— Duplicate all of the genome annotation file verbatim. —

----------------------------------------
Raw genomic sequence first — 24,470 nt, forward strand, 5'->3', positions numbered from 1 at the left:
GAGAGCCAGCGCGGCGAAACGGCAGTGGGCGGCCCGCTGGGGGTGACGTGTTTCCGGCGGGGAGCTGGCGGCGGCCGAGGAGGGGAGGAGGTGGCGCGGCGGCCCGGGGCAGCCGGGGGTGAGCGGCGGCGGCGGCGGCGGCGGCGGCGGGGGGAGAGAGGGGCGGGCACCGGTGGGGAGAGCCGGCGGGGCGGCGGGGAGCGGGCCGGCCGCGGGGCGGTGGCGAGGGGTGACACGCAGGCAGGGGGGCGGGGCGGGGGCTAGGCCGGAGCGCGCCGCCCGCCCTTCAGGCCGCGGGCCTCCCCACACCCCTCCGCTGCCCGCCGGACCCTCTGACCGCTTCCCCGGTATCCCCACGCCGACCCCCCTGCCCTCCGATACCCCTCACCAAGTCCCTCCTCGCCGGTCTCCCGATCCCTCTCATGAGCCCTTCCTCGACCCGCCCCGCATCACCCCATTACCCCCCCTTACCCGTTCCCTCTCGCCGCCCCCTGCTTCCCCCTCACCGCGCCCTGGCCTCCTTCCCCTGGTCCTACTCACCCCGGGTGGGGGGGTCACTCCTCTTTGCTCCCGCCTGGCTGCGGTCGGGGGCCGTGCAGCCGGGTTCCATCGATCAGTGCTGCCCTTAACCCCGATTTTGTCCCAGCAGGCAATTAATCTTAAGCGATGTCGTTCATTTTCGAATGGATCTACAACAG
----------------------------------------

Raw genomic sequence first — 24,470 nt, forward strand, 5'->3', positions numbered from 1 at the left:
GAGAGCCAGCGCGGCGAAACGGCAGTGGGCGGCCCGCTGGGGGTGACGTGTTTCCGGCGGGGAGCTGGCGGCGGCCGAGGAGGGGAGGAGGTGGCGCGGCGGCCCGGGGCAGCCGGGGGTGAGCGGCGGCGGCGGCGGCGGCGGCGGCGGGGGGAGAGAGGGGCGGGCACCGGTGGGGAGAGCCGGCGGGGCGGCGGGGAGCGGGCCGGCCGCGGGGCGGTGGCGAGGGGTGACACGCAGGCAGGGGGGCGGGGCGGGGGCTAGGCCGGAGCGCGCCGCCCGCCCTTCAGGCCGCGGGCCTCCCCACACCCCTCCGCTGCCCGCCGGACCCTCTGACCGCTTCCCCGGTATCCCCACGCCGACCCCCCTGCCCTCCGATACCCCTCACCAAGTCCCTCCTCGCCGGTCTCCCGATCCCTCTCATGAGCCCTTCCTCGACCCGCCCCGCATCACCCCATTACCCCCCCTTACCCGTTCCCTCTCGCCGCCCCCTGCTTCCCCCTCACCGCGCCCTGGCCTCCTTCCCCTGGTCCTACTCACCCCGGGTGGGGGGGTCACTCCTCTTTGCTCCCGCCTGGCTGCGGTCGGGGGCCGTGCAGCCGGGTTCCATCGATCAGTGCTGCCCTTAACCCCGATTTTGTCCCAGCAGGCAATTAATCTTAAGCGATGTCGTTCATTTTCGAATGGATCTACAACAG